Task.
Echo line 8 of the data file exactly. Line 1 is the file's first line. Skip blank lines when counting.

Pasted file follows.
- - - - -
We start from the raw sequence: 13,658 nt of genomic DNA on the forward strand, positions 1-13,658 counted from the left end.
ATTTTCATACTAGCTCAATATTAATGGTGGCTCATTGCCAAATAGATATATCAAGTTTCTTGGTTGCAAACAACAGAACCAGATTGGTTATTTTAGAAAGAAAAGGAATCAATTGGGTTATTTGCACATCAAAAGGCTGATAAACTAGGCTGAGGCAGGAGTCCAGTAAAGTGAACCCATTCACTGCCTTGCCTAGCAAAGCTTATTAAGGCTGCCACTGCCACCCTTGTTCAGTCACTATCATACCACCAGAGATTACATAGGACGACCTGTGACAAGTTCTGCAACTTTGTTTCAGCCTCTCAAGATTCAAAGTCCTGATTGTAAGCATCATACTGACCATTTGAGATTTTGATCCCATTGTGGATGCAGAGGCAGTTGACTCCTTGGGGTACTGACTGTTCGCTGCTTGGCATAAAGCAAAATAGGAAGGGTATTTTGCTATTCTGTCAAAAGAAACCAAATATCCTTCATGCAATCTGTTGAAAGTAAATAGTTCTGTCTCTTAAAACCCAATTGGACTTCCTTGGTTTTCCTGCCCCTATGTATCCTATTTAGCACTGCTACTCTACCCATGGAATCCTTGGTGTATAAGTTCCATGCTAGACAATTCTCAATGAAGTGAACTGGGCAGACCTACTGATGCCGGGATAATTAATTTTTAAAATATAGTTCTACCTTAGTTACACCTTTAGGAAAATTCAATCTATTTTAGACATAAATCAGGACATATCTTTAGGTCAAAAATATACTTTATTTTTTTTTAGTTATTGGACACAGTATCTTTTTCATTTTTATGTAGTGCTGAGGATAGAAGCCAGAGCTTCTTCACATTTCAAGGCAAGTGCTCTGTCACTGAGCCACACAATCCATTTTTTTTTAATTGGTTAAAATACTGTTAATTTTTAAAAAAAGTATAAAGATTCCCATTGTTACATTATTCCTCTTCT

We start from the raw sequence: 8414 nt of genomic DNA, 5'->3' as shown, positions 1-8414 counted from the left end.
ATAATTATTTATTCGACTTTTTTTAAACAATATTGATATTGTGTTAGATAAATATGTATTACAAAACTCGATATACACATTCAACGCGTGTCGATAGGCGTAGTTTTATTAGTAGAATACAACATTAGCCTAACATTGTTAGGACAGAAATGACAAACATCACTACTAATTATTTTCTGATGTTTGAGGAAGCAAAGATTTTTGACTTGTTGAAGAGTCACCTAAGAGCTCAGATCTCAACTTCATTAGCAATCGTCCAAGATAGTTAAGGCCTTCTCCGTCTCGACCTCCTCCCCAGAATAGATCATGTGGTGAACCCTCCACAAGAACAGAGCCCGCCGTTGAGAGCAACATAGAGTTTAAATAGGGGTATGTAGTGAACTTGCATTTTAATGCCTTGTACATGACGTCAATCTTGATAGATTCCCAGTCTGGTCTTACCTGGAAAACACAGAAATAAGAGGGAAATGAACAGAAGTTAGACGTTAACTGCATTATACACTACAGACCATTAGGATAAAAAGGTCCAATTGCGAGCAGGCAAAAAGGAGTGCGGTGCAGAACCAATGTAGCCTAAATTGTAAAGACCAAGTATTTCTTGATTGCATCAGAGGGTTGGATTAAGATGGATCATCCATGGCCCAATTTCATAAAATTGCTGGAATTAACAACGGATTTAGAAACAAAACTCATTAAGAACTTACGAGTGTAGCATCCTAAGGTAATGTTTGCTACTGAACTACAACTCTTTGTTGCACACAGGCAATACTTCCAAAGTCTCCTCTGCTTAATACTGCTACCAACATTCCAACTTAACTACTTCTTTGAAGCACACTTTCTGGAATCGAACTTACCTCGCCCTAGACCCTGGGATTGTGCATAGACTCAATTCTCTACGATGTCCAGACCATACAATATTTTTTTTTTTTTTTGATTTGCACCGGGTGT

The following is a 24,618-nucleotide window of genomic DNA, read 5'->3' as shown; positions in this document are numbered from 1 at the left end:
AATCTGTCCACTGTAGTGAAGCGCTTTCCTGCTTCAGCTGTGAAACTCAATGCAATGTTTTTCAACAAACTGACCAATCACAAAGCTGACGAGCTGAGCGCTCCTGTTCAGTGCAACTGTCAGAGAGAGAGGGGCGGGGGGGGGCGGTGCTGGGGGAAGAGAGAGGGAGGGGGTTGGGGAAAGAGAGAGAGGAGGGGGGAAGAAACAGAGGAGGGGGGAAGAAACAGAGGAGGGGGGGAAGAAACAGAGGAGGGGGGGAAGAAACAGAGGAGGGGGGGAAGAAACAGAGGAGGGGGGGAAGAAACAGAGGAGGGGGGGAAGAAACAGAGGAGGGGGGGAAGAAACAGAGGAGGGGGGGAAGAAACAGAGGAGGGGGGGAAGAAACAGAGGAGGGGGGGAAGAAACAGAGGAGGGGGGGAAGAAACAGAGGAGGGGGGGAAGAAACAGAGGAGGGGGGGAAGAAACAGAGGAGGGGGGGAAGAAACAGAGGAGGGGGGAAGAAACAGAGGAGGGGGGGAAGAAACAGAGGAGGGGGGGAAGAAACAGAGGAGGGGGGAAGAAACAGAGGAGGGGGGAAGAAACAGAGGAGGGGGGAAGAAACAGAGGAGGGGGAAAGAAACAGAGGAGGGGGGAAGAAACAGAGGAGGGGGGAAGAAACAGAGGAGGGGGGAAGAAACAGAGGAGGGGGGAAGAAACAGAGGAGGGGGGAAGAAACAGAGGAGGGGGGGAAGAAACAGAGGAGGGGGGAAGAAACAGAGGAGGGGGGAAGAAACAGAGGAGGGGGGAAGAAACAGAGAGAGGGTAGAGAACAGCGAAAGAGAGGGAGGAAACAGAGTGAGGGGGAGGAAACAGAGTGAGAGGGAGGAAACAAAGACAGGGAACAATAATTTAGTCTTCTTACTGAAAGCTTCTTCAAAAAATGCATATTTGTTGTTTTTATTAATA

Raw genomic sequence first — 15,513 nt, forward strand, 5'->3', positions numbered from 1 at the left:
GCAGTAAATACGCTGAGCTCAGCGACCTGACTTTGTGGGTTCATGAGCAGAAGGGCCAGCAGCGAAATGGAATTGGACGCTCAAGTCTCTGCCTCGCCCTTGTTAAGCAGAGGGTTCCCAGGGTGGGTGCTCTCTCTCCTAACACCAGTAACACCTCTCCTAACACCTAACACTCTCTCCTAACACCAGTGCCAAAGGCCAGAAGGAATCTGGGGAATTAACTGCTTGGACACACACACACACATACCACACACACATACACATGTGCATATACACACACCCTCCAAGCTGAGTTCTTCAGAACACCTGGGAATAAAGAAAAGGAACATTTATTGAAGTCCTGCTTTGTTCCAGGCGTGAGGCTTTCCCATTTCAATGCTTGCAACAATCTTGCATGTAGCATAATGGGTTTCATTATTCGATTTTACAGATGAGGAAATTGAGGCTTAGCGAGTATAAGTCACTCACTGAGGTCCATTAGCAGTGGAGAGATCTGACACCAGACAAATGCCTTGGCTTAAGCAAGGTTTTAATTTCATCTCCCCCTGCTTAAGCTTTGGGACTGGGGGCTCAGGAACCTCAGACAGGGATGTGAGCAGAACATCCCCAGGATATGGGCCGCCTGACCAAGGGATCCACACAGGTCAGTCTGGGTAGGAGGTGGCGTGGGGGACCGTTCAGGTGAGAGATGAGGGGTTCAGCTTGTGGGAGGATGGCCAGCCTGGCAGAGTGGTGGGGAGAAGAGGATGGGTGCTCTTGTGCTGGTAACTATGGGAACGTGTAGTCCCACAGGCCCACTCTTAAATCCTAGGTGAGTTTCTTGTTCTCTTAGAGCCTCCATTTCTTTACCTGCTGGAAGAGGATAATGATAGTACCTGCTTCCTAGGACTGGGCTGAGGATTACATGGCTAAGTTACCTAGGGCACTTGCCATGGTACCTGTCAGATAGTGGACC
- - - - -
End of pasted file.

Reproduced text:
GCAGTAAATACGCTGAGCTCAGCGACCTGACTTTGTGGGTTCATGAGCAGAAGGGCCAGCAGCGAAATGGAATTGGACGCTCAAGTCTCTGCCTCGCCCTTGTTAAGCAGAGGGTTCCCAGGGTGGGTGCTCTCTCTCCTAACACCAGTAACACCTCTCCTAACACCTAACACTCTCTCCTAACACCAGTGCCAAAGGCCAGAAGGAATCTGGGGAATTAACTGCTTGGACACACACACACACATACCACACACACATACACATGTGCATATACACACACCCTCCAAGCTGAGTTCTTCAGAACACCTGGGAATAAAGAAAAGGAACATTTATTGAAGTCCTGCTTTGTTCCAGGCGTGAGGCTTTCCCATTTCAATGCTTGCAACAATCTTGCATGTAGCATAATGGGTTTCATTATTCGATTTTACAGATGAGGAAATTGAGGCTTAGCGAGTATAAGTCACTCACTGAGGTCCATTAGCAGTGGAGAGATCTGACACCAGACAAATGCCTTGGCTTAAGCAAGGTTTTAATTTCATCTCCCCCTGCTTAAGCTTTGGGACTGGGGGCTCAGGAACCTCAGACAGGGATGTGAGCAGAACATCCCCAGGATATGGGCCGCCTGACCAAGGGATCCACACAGGTCAGTCTGGGTAGGAGGTGGCGTGGGGGACCGTTCAGGTGAGAGATGAGGGGTTCAGCTTGTGGGAGGATGGCCAGCCTGGCAGAGTGGTGGGGAGAAGAGGATGGGTGCTCTTGTGCTGGTAACTATGGGAACGTGTAGTCCCACAGGCCCACTCTTAAATCCTAGGTGAGTTTCTTGTTCTCTTAGAGCCTCCATTTCTTTACCTGCTGGAAGAGGATAATGATAGTACCTGCTTCCTAGGACTGGGCTGAGGATTACATGGCTAAGTTACCTAGGGCACTTGCCATGGTACCTGTCAGATAGTGGACC